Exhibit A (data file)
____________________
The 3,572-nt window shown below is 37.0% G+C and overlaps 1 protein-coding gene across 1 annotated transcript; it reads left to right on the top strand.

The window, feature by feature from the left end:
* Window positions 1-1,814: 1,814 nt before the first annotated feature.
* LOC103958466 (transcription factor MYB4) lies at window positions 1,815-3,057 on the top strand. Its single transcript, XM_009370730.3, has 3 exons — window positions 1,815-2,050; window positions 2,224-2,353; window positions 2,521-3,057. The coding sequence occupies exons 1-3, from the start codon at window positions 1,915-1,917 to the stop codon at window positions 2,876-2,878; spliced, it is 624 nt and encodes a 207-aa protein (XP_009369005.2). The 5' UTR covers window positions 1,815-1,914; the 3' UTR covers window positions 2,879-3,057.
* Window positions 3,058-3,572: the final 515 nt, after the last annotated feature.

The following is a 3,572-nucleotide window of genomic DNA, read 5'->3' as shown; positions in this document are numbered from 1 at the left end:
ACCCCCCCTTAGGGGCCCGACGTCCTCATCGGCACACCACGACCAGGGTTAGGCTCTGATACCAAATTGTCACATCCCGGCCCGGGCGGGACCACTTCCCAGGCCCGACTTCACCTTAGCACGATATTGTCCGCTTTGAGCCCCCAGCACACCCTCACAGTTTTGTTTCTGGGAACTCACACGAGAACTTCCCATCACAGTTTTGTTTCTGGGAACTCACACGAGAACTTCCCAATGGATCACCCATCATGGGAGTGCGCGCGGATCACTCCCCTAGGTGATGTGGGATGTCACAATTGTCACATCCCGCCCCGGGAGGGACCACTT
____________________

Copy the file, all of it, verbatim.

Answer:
The 3,572-nt window shown below is 37.0% G+C and overlaps 1 protein-coding gene across 1 annotated transcript; it reads left to right on the top strand.

The window, feature by feature from the left end:
* Window positions 1-1,814: 1,814 nt before the first annotated feature.
* LOC103958466 (transcription factor MYB4) lies at window positions 1,815-3,057 on the top strand. Its single transcript, XM_009370730.3, has 3 exons — window positions 1,815-2,050; window positions 2,224-2,353; window positions 2,521-3,057. The coding sequence occupies exons 1-3, from the start codon at window positions 1,915-1,917 to the stop codon at window positions 2,876-2,878; spliced, it is 624 nt and encodes a 207-aa protein (XP_009369005.2). The 5' UTR covers window positions 1,815-1,914; the 3' UTR covers window positions 2,879-3,057.
* Window positions 3,058-3,572: the final 515 nt, after the last annotated feature.

The following is a 3,572-nucleotide window of genomic DNA, read 5'->3' as shown; positions in this document are numbered from 1 at the left end:
ACCCCCCCTTAGGGGCCCGACGTCCTCATCGGCACACCACGACCAGGGTTAGGCTCTGATACCAAATTGTCACATCCCGGCCCGGGCGGGACCACTTCCCAGGCCCGACTTCACCTTAGCACGATATTGTCCGCTTTGAGCCCCCAGCACACCCTCACAGTTTTGTTTCTGGGAACTCACACGAGAACTTCCCATCACAGTTTTGTTTCTGGGAACTCACACGAGAACTTCCCAATGGATCACCCATCATGGGAGTGCGCGCGGATCACTCCCCTAGGTGATGTGGGATGTCACAATTGTCACATCCCGCCCCGGGAGGGACCACTT